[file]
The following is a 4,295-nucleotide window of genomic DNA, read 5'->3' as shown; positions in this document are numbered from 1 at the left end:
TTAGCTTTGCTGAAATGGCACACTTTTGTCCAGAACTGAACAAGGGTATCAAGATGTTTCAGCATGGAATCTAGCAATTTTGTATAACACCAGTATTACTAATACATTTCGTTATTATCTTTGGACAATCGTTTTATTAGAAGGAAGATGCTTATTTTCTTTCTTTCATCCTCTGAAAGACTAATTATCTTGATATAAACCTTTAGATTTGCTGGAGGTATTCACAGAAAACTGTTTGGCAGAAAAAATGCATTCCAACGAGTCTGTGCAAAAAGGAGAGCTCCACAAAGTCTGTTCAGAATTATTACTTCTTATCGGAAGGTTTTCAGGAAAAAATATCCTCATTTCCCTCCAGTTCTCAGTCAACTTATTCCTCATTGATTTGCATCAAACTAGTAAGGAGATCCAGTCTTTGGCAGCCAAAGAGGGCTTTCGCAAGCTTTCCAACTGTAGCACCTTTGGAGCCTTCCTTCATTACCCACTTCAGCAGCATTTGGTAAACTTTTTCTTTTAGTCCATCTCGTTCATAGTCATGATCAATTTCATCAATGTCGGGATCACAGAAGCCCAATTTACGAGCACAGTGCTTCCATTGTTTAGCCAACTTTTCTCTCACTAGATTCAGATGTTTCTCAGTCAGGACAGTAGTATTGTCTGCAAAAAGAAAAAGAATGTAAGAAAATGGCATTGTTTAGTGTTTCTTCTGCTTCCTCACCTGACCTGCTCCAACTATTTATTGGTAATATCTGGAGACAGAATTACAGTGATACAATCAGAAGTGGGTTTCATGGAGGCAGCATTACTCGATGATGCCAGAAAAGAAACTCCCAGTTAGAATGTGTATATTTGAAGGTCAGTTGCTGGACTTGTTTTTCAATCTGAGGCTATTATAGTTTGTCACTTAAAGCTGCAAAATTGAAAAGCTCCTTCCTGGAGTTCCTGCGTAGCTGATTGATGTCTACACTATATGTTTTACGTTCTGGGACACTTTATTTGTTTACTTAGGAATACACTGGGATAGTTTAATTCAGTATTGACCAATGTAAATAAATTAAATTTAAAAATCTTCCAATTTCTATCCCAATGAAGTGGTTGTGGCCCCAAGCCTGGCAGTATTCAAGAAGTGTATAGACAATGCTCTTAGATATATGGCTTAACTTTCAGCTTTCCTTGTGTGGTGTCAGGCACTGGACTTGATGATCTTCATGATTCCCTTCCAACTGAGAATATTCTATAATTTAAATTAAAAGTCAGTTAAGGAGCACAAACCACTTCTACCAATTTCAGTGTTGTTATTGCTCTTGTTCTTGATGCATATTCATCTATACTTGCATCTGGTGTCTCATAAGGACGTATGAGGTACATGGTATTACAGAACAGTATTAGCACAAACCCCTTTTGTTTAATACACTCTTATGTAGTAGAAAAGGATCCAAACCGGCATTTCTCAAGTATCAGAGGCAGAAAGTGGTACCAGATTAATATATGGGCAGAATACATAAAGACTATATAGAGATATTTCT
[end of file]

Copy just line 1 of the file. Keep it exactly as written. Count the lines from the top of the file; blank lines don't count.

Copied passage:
The following is a 4,295-nucleotide window of genomic DNA, read 5'->3' as shown; positions in this document are numbered from 1 at the left end: